election 2017

Pennsylvania Democrats See Anti-Trump Zeal In Election Wins

Nov 9, 2017
Lee Jin-man / AP

With Democrats stoking an anti-Trump furor, Pennsylvania's election brought good news for the party ahead of a big election in 2018 that will feature contests for governor and U.S. Senate.

Democrats scored big victories in county and municipal races across Philadelphia's suburbs, advancing a decadeslong shift in those one-time Republican bastions where President Donald Trump lost heavily last year. Just to the north, Democrats took control in Northampton County, won by Trump last year.

Matt Rourke / AP

A Republican justice is keeping her seat on Pennsylvania's highest court, earning a 10-term after being appointed last year.

Justice Sallie Mundy held off Allegheny County Judge Dwayne Woodruff on Tuesday in what was the most closely watched race in the off-year election. Woodruff is a former Pittsburgh Steeler.

The result means the court's partisan balance remains five Democrats and two Republicans. Two other justices won up-or-down retention contests.

Allegheny County

Two Allegheny County races were very tight on Tuesday night, while the other two were easy victories for incumbent candidates.

Jake Savitz / 90.5 WESA

Mayor Bill Peduto will serve a second term for Pittsburgh after coasting to victory in an unopposed general election. With 100 percent of precincts reporting, he had taken 96 percent of the vote, with four percent going to write-in candidates.

 

Marc Levy / AP

It’s been less than a week since U.S. Rep. Tim Murphy (R-Upper St. Clair) announced he’s resigning from Congress, and already three Republican state lawmakers have declared they will run for his seat.

State Rep. Rick Saccone (R-Elizabeth) declared Sunday that he’s suspending his U.S. Senate campaign to jump into the race. He joined state Sens. Kim Ward (R-Hempfield) and Guy Reschenthaler (R-Jefferson Hills), who announced last week that they will run to replace Murphy.

Megan Harris / 90.5 WESA

One day after the inauguration of Donald Trump, women, men and children marched in Washington, D.C. and in cities across the country, including Pittsburgh.

Women were encouraged to run for office at all levels: federal, state and local. But was that call to action taken to heart and was it reflected in the recently held Pennsylvania Primary?  

David Goldman / AP

Pittsburgh's primary is set, but election season is just getting underway. Politcal reporters Kevin Zwick of the Greensburg Tribune-Review and Chris Potter of the Pittsburgh Post-Gazette have more.

Sarah Kovash / 90.5 WESA

Tuesday’s voter turn out of 17.2 percent in Allegheny County was slightly down from four years ago and about 6 percentage points down from eight years ago. 

How Pennsylvania City Mayors Fared In The Primaries

May 17, 2017
Emily Previti / Keystone Crossroads

Lancaster Councilwoman Danene Sorace won the city's Democratic nomination for mayor Tuesday, and will face Republican Cindy Stewart in the fall.

Urban areas tend to lean left. But the mayor's office in Lancaster has changed parties multiple times over the years.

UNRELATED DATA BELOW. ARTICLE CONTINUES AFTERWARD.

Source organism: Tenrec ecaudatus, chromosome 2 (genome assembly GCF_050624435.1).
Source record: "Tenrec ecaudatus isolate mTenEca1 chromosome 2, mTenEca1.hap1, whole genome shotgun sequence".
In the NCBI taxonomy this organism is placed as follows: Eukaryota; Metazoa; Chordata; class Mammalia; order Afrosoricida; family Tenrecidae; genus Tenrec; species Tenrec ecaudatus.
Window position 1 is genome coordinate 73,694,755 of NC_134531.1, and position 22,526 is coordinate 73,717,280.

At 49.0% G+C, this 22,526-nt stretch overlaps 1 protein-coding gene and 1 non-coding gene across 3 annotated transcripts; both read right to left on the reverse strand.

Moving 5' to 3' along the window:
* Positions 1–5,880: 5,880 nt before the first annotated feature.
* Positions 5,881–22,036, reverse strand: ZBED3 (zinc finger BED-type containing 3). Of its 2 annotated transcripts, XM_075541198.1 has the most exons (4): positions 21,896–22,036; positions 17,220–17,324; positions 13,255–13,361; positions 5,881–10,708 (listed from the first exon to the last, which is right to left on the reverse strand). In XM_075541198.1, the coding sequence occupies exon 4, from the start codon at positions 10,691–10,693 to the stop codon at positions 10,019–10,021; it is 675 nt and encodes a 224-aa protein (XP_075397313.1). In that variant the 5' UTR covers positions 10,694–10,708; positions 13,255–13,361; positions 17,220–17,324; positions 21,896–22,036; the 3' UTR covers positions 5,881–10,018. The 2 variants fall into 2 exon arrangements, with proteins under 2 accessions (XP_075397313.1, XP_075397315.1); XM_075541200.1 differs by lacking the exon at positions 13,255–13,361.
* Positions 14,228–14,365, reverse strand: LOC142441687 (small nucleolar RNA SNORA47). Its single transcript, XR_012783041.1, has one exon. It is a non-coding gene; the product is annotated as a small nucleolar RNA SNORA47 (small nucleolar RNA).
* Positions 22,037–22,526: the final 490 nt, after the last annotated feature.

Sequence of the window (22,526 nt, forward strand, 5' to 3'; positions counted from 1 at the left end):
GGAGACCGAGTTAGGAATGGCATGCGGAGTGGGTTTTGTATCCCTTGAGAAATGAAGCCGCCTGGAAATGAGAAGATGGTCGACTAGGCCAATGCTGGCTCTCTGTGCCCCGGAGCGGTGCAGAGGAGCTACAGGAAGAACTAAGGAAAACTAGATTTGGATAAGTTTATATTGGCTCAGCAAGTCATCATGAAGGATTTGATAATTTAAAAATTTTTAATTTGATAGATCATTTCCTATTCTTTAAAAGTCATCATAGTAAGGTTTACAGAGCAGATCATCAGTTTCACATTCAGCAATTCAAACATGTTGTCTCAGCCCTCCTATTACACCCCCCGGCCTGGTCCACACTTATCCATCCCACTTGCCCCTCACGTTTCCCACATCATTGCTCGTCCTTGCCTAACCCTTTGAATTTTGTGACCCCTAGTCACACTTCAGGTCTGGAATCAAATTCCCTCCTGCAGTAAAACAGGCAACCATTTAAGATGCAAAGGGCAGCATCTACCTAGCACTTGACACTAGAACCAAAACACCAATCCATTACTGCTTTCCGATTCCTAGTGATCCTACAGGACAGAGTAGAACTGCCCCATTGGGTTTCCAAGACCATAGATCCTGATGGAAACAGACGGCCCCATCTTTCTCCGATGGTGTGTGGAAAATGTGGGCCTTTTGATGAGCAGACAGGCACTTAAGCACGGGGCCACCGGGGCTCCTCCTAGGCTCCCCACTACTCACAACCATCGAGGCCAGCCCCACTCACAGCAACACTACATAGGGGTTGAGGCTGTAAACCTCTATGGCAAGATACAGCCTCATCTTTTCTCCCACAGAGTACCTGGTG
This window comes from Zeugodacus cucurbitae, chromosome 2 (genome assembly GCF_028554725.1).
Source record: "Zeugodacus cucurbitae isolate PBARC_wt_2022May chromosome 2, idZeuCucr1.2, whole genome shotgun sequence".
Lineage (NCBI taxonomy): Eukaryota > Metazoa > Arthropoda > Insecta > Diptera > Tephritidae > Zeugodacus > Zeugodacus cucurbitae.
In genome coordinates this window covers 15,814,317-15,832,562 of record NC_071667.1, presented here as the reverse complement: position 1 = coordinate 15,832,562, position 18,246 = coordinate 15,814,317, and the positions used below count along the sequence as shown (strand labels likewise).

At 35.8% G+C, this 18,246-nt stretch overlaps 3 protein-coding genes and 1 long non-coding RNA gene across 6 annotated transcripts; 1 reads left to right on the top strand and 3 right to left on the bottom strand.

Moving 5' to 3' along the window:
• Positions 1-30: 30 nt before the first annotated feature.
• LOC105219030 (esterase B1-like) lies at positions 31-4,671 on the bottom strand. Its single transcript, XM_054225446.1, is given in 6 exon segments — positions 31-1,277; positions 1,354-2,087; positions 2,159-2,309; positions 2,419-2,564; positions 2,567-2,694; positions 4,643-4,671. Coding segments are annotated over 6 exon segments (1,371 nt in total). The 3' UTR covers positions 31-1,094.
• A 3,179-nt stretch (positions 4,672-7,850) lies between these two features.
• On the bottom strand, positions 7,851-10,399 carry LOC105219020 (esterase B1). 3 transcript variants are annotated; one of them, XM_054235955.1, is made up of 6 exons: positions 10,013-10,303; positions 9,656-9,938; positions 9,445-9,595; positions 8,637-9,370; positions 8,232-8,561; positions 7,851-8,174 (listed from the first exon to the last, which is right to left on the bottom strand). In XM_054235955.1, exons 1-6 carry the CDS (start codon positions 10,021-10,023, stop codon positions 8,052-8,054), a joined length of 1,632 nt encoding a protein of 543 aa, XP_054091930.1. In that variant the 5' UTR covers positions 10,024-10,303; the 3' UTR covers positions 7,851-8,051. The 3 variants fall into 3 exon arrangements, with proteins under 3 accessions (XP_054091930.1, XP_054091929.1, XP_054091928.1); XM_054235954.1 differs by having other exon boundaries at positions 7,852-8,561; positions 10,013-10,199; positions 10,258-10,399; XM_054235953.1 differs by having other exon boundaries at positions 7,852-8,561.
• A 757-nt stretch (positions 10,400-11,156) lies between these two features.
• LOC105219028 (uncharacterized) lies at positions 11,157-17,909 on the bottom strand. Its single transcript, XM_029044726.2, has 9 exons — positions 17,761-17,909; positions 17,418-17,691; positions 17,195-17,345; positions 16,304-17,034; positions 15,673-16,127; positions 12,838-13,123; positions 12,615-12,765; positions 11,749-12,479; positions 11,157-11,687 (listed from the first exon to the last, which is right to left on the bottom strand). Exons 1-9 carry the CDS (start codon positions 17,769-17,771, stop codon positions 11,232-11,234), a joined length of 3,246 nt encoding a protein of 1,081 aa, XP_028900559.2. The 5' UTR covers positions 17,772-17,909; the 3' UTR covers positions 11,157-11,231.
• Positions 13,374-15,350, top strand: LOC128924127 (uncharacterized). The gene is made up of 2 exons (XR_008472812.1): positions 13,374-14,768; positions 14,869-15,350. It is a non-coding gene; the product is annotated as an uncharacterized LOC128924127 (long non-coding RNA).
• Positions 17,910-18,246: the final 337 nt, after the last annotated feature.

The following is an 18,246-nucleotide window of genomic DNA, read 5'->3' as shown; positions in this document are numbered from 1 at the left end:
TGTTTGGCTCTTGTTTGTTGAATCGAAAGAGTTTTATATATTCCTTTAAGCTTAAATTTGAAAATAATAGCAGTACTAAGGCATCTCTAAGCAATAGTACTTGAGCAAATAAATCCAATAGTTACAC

So Sorace and her supporters say they have a legitimate contest ahead, despite an increase in Democratic voters and major improvements in Lancaster since outgoing Mayor Rick Gray took office. This also was Lancaster's first contested mayoral primary in at least 30 years and turnout was high.

Sarah Kovash / 90.5 WESA

Pittsburgh Mayor Bill Peduto handily won the primary Tuesday night, after taking an early evening lead over opponents Darlene Harris and John Welch.

Sarah Schneider / 90.5 WESA

Sala Udin, Veronica Edwards and Terry Kennedy won seats on the Pittsburgh Public Schools boards Tuesday night, in the only contested board races.

Kennedy, the incumbent District 5 representative, garnered nearly twice as many votes as opponent Ghadah Makoshi.

In District 3, former city councilman Udin beat out opponent James Myers, a Schenley High School grad and outreach coordinator for the Pittsburgh Green Innovators.

And Edwards narrowly defeated incumbent Carolyn Klug for the District 9 seat.

Mark Nootbaar / 90.5 WESA

Pennsylvania primary voters are picking candidates for open seats on the state's appeals courts Tuesday, the only statewide contests on the spring primary ballot.

Eighteen people are running for Superior Court and Commonwealth Court, while the two major parties each have a single candidate for an opening on the state Supreme Court.

Five Democrats and five Republicans are competing for four nominations to serve on Superior Court, a busy mid-level appeals court that takes criminal, civil and family court appeals from counties.

Sarah Kovash

The 90.5 WESA newsroom will be offering continuously updating coverage from the polls and reporters in the field throughout the day. 

Matt Rourke / AP

Lt. Gov. Mike Stack "billed taxpayers for $34,000 worth of groceries, two leather cuff link boxes, flags and thousands of dollars of candy and snack bars while living at his state-operated mansion and collecting a $162,373 salary." 

Jasmine Goldband / The Incline

Mayor Bill Peduto acknowledged there may be some merit to Democratic challenger Rev. John C. Welch's plan to limit lead in Pittsburgh's drinking water at a mayoral forum hosted by 90.5 WESA and The Incline on Tuesday.

Sarah Kovash / 90.5 WESA

When voters in Allegheny County go to the poles May 16, they will see the names of at least 14 candidates hoping to become a judge.

While it is often difficult for parties to find candidates to run for other offices, it is virtually never a problem to fill the slate with lawyers looking to earn a seat on the bench.

So why is that?